Wednesday, September 05, 2007

Might be Some Light Blogging Next Couple of Days

Might be some light blogging over the next few days, some deadlines are looming.

Jimmy Carter's Impact on the Evolution of Iran

Here's an interesting post on Jimmy Carter's impact on the Shah of Iran and his eventual downfall to the Islamic totalitarian, terrorist-supporting government that exists today. Probably, much of this information needs to be vetted, since this isn't exactly a known resource, but it paints an interesting picture.

The gist:

In accordance with the pleasant US-Iran relations then-existing, President Carter spent New Year's Eve in 1977 with the Shah and toasted Iran as "an island of stability in one of the more troubled areas of the world". Nonetheless, between 1975 and 1978, the Shah's popularity fell due to the Carter administration's misguided implementation of human rights policies. The election of Mr. Carter as president of the United States in 1976, with his vocal emphasis on the importance of human rights in international affairs, was a turning point in US-Iran relations. The Shah of Iran was accused of torturing over 3000 prisoners. Under the banner of promoting human rights, Carter made excessive demands of the Shah, threatening to withhold military and social aid. Carter pressured the Shah to release "political prisoners", whose ranks included radical fundamentalists, communists and terrorists. Many of these individuals are now among the opponents we face in our "war on terrorism".

The result:

When the Shah was unable to meet the Carter Administration and British demands, the Carter Administration ordered the Central Intelligence Agency to stop $4 million per year in funding to religious Mullahs who then became outspoken and vehement opponents of the Shah. Unfortunately, the Shah's efforts to defuse the volatile situation in Iran failed, despite the grant even of free and democratic elections. Confronted with lack of US support and unleashed Mullah fury, the Shah of Iran fled the country.

Subsequent to the Carter Administration's ill-conceived foreign policy initiative, Iran is now a dungeon. Ayatollah Khomeini's dictatorship executed the Shah's prisoners, predominantly communist militants, along with more than 20,000 pro-Western Iranians. Women were sent back into servitude. Citizens were arrested merely for owning satellite dishes that could tune to Western programs. American diplomats were taken hostage, and the Soviet Union invaded Iran's eastern neighbor Afghanistan as a result of this chaos, allowing it to secure greater influence in Iran and Pakistan. The struggle against the Soviets in Afghanistan, and the defeat of this invading Superpower with help from the United States under President Reagan gave rise to the radicalization and emergence of Muslim zealots like Osama bin Laden. Moreover, within a year of the Shah's ouster, Iran on its western flank was locked into the Iran-Iraq War, in which the U.S. sided with secular Iraq and its military dictator Saddam Hussein.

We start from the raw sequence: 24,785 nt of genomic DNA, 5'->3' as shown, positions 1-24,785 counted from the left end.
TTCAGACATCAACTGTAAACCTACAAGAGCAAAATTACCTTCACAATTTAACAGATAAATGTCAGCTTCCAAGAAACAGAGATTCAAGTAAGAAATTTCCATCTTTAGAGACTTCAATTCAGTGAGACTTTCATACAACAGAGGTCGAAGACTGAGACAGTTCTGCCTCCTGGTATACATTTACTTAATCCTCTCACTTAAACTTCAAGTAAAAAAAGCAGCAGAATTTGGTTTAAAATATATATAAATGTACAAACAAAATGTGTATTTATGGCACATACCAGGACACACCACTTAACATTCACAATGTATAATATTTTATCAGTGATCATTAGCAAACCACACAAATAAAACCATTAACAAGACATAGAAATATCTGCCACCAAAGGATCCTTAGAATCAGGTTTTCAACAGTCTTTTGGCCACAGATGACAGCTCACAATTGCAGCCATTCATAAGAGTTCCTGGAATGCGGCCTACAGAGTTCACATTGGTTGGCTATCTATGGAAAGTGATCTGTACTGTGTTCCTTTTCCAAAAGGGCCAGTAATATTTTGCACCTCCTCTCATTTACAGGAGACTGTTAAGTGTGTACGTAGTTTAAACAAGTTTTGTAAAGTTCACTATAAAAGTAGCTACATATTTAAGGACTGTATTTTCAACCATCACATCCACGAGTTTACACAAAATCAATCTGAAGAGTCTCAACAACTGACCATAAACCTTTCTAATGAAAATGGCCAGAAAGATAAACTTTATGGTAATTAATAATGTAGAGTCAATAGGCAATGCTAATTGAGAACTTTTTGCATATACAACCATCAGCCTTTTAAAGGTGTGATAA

Maybe a bit of a stretch, although it's compelling:

Thus Jimmy Carter's misguided implementation of human rights policies not only indirectly led to overthrow of the Shah of Iran, but also paved the way for loss of more than 600,000 lives, Iran's rule by Ayatollahs, the Iran-Iraq War, Iraq's Invasion of Kuwait and Desert Storm, the Soviet invasion of Afghanistan, the Taliban, Al Qaeda, Osama bin Laden, and the mass murder of Americans and destruction of the World Trade Center towers on September 11, 2001.

Jimmy Carter Thinks Middle East Debate "Unbalanced" In Favor of Israel

It's remarkable that Jimmy Carter would call for "balanced" Middle East debate, when the mainstream media does everything it can to make the Palestinians look like victims and Israel look like a brutal oppressor. I meet very few people who have a clear understanding of the Israeli/Palestinian conflict, with their opinions tracking pretty much along the lines of whatever they're fed by the MSM.

The very best place to go to get an idea of how biased is the coverage of Israel and the Palestinians is Little Green Footballs. That guy has a seemingly unlimited amount of time to amass amazing amounts of information showing just how bad the coverage really is.

Russia Helps Iran out of a Tough Spot

Many thanks to Russia for minimizing the impact of American and European sanctions against Iran. This time, it's in the area of Iran's aviation industry that Russia is helping a known terrorist-supporting government maintain its viability.

Some quotes:

Aviation chief Saeed Hesami said Russian planes were Iran's best option, according to IRNA, despite a string of crashes in recent years involving Russian-made aircraft that have killed hundreds of people.

"We have no option but to buy Russian planes because we have to meet the air transportation needs of the nation," Hesami was quoted as saying by IRNA. "Iran won't allow ... U.S. sanctions to ground its aviation fleet."

Actually, it looks to me like Russia won't allow US sanctions to ground Iran's aviation fleet.

And perhaps the money quote:

In 2002, Iran's transportation minister at the time, Ahmad Khorram, told parliament that Iran's air industry had reached "a crisis point" and was suffering from U.S. sanctions.

Digg Report

Digg Report: Today's #1 Digg, at 3968 Diggs, is about Apple's announcement of new iPods. This is tech reporting, I suppose, so kudos to Digg for getting the word out. Not that a million other sites haven't already trumpeted the news, but you can't blame Digg for trying.

And I'm actually surprised that this wasn't Dugg more. Diggsters seem to like Apple products.